School Improvement in Maryland

Lesson Seeds: The lesson seeds are ideas for the indicator/objective that can be used to build a lesson. Lesson seeds are not meant to be all-inclusive, nor are they substitutes for instruction.

Standard 5.0 History

Topic C. Conflict between Ideas and Institutions

Indicator 1. Examine and explain the role of religious, social and political institutions in America at the end of the American Revolution

Objective b. Describe the evolution of the American system of government from a confederal to a federal system of government

First, have students compare major provisions of the Articles of Confederation to the Constitution. Provide students with a table with a column for the Articles and a column for the Constitution and rows for important elements of government such as “right to tax,” “type of Congress,” “existence of executive,” “right to issue currency,” “requirements for passing laws,” “requirements for amendments,” “power to manage foreign affairs,” and/or other elements you deem important. Direct students to fill in the table. Next, explain to students the debate over ratification between the Federalists and the Anti-Federalists. Assign one-half of the class the identity of Federalists and the other half the identity of Anti-Federalists. Have students conduct research to determine the arguments offered by their assigned group. More advanced students can actually read excerpts from the Federalist Papers and essays by the Anti-Federalists (http://www.constitution.org/fed/federa00.htm; http://www.constitution.org/afp/afp.htm). Once students understand the primary arguments of their group, conduct a classroom debate about whether to ratify the Constitution. For assessment, ask students to decide whether they would have supported the Federalist or Anti-Federalist position, and write a persuasive essay in the manner of the Federalist papers to explain their point of view.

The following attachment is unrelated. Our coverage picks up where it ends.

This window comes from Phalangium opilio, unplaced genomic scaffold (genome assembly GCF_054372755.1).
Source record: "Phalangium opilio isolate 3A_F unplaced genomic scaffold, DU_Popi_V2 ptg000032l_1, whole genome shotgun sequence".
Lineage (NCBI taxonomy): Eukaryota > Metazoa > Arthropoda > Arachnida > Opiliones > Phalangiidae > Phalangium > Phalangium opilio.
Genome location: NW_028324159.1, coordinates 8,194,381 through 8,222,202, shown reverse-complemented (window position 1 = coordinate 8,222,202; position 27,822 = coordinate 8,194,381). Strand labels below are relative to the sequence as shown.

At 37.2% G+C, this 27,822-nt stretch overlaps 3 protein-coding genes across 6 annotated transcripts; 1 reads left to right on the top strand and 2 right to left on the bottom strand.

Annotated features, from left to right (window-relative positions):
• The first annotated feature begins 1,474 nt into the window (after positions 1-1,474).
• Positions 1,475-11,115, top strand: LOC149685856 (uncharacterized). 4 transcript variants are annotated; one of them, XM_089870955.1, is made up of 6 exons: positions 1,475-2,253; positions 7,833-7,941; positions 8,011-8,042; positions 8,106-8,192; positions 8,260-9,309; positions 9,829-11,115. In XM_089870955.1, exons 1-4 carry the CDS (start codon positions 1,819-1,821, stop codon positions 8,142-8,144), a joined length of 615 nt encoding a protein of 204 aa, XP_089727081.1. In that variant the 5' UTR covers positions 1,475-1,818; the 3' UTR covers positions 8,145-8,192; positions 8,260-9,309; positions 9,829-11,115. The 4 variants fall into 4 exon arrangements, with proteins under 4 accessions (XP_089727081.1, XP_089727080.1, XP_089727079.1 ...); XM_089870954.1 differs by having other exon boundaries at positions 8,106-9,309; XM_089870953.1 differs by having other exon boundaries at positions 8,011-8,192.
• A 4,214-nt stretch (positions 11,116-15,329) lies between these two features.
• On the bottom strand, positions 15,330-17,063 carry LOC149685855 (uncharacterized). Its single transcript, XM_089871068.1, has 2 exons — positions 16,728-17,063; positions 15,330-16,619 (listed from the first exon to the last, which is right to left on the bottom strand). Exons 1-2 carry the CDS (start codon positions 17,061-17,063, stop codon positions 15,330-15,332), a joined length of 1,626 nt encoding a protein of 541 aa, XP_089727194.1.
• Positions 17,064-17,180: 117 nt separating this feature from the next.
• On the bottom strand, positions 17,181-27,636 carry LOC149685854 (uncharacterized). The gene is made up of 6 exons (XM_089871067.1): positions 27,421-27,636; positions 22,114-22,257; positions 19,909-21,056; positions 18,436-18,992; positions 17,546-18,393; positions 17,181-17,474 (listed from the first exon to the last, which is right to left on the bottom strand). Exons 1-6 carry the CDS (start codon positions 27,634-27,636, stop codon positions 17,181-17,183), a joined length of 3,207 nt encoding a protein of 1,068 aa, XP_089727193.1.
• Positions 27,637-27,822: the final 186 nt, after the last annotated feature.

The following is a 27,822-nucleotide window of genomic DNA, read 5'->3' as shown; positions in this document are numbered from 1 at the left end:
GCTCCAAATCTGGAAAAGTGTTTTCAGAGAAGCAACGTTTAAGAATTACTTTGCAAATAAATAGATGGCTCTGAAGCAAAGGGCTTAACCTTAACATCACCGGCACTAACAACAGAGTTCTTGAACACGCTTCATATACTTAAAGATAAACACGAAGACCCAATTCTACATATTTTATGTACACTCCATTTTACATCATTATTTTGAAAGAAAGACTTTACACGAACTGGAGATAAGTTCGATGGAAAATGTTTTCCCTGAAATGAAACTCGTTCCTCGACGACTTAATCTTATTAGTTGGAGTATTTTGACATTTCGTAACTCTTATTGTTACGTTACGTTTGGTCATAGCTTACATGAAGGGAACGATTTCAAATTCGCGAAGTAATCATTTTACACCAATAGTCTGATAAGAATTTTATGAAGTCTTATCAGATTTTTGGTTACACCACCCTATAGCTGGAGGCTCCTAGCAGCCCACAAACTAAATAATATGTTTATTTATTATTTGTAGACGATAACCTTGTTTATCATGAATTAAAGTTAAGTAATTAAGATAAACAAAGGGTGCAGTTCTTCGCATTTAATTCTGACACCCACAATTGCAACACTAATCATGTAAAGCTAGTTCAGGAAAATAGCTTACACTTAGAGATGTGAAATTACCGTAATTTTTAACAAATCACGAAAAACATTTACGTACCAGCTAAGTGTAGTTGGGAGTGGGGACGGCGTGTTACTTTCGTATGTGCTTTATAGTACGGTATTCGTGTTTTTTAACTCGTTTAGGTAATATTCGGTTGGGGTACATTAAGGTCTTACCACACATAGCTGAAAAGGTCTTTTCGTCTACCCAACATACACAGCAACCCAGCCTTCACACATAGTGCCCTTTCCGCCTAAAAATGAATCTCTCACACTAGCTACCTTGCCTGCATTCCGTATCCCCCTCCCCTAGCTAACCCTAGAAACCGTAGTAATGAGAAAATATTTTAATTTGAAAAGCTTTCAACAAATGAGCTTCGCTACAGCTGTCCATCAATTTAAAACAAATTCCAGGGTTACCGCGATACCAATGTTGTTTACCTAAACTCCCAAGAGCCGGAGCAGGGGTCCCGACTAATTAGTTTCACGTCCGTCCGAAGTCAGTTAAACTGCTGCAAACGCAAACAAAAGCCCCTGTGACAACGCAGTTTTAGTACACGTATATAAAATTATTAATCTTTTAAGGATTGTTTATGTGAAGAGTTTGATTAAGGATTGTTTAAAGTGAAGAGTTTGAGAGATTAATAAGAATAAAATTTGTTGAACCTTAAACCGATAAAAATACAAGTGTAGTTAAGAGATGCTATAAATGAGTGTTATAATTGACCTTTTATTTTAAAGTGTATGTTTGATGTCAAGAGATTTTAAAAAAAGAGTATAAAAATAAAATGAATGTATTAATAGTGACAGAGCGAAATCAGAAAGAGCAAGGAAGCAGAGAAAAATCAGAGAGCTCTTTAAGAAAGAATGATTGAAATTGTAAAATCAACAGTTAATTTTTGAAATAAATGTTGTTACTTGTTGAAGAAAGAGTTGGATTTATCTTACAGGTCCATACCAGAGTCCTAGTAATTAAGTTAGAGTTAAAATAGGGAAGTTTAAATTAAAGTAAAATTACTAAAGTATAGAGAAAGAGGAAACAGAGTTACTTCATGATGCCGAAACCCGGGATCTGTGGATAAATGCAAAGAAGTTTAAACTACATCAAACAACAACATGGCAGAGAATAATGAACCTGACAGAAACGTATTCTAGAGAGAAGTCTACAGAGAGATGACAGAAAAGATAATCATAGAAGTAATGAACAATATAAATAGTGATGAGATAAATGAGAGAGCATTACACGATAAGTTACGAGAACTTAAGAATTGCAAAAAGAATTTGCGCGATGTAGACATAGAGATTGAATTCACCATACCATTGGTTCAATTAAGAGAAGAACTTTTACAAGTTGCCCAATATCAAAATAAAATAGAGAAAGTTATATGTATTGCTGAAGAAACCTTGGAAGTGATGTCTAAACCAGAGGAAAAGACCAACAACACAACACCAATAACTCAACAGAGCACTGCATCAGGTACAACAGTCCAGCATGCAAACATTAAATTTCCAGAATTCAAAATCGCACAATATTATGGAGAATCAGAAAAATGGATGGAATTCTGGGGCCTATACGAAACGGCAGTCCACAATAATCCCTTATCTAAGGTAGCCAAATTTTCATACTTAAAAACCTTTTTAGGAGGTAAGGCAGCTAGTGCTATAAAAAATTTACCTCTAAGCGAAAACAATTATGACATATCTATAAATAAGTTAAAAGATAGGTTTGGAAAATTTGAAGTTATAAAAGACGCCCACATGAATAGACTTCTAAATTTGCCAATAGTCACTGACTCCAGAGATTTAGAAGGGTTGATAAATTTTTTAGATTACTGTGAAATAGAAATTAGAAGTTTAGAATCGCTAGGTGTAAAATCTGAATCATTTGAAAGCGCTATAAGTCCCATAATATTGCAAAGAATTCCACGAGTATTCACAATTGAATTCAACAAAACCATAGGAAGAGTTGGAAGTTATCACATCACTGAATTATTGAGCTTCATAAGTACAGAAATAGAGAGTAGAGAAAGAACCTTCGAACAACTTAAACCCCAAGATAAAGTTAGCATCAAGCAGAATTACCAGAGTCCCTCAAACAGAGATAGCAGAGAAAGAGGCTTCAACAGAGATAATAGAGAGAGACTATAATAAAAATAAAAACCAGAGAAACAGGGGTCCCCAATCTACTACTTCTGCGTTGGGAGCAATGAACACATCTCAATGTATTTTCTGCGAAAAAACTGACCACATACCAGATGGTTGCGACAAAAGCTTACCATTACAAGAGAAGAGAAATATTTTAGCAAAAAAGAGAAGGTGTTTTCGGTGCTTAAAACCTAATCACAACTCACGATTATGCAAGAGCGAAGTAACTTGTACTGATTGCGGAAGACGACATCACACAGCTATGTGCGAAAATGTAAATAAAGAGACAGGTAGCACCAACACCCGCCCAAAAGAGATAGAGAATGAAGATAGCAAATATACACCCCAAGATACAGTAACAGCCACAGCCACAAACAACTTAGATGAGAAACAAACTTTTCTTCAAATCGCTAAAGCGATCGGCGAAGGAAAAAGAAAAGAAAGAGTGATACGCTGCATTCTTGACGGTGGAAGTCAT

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Resources for Objective 5.C.1.b:
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